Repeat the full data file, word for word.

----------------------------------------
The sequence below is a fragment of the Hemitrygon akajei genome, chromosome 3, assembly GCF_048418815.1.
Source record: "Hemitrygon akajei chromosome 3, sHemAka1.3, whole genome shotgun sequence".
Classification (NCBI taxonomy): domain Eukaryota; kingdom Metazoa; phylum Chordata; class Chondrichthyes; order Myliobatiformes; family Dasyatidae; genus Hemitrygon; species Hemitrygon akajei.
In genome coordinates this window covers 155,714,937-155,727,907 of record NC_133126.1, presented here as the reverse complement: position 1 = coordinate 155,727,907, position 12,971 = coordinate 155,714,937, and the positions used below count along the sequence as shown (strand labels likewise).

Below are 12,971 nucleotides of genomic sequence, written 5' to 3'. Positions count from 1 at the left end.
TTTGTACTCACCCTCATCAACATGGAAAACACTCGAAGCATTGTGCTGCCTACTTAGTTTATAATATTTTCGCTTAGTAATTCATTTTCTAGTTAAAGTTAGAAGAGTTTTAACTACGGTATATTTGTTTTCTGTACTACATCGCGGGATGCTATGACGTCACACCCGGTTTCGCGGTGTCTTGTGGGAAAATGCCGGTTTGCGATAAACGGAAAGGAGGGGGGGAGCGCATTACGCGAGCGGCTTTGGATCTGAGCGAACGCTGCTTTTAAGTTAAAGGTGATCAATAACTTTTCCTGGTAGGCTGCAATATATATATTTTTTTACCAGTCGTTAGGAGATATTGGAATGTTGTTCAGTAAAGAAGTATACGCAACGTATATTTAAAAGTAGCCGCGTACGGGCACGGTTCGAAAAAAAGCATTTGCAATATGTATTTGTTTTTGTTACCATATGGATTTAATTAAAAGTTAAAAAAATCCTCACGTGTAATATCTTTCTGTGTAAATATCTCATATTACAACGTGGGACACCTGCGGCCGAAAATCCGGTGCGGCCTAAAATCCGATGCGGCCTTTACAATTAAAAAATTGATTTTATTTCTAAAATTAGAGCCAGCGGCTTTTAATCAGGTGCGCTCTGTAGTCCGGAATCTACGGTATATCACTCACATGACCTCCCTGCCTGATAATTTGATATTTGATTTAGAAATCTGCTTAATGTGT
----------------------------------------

The sequence below is a fragment of the Hemitrygon akajei genome, chromosome 3, assembly GCF_048418815.1.
Source record: "Hemitrygon akajei chromosome 3, sHemAka1.3, whole genome shotgun sequence".
Classification (NCBI taxonomy): domain Eukaryota; kingdom Metazoa; phylum Chordata; class Chondrichthyes; order Myliobatiformes; family Dasyatidae; genus Hemitrygon; species Hemitrygon akajei.
In genome coordinates this window covers 155,714,937-155,727,907 of record NC_133126.1, presented here as the reverse complement: position 1 = coordinate 155,727,907, position 12,971 = coordinate 155,714,937, and the positions used below count along the sequence as shown (strand labels likewise).

Below are 12,971 nucleotides of genomic sequence, written 5' to 3'. Positions count from 1 at the left end.
TTTGTACTCACCCTCATCAACATGGAAAACACTCGAAGCATTGTGCTGCCTACTTAGTTTATAATATTTTCGCTTAGTAATTCATTTTCTAGTTAAAGTTAGAAGAGTTTTAACTACGGTATATTTGTTTTCTGTACTACATCGCGGGATGCTATGACGTCACACCCGGTTTCGCGGTGTCTTGTGGGAAAATGCCGGTTTGCGATAAACGGAAAGGAGGGGGGGAGCGCATTACGCGAGCGGCTTTGGATCTGAGCGAACGCTGCTTTTAAGTTAAAGGTGATCAATAACTTTTCCTGGTAGGCTGCAATATATATATTTTTTTACCAGTCGTTAGGAGATATTGGAATGTTGTTCAGTAAAGAAGTATACGCAACGTATATTTAAAAGTAGCCGCGTACGGGCACGGTTCGAAAAAAAGCATTTGCAATATGTATTTGTTTTTGTTACCATATGGATTTAATTAAAAGTTAAAAAAATCCTCACGTGTAATATCTTTCTGTGTAAATATCTCATATTACAACGTGGGACACCTGCGGCCGAAAATCCGGTGCGGCCTAAAATCCGATGCGGCCTTTACAATTAAAAAATTGATTTTATTTCTAAAATTAGAGCCAGCGGCTTTTAATCAGGTGCGCTCTGTAGTCCGGAATCTACGGTATATCACTCACATGACCTCCCTGCCTGATAATTTGATATTTGATTTAGAAATCTGCTTAATGTGT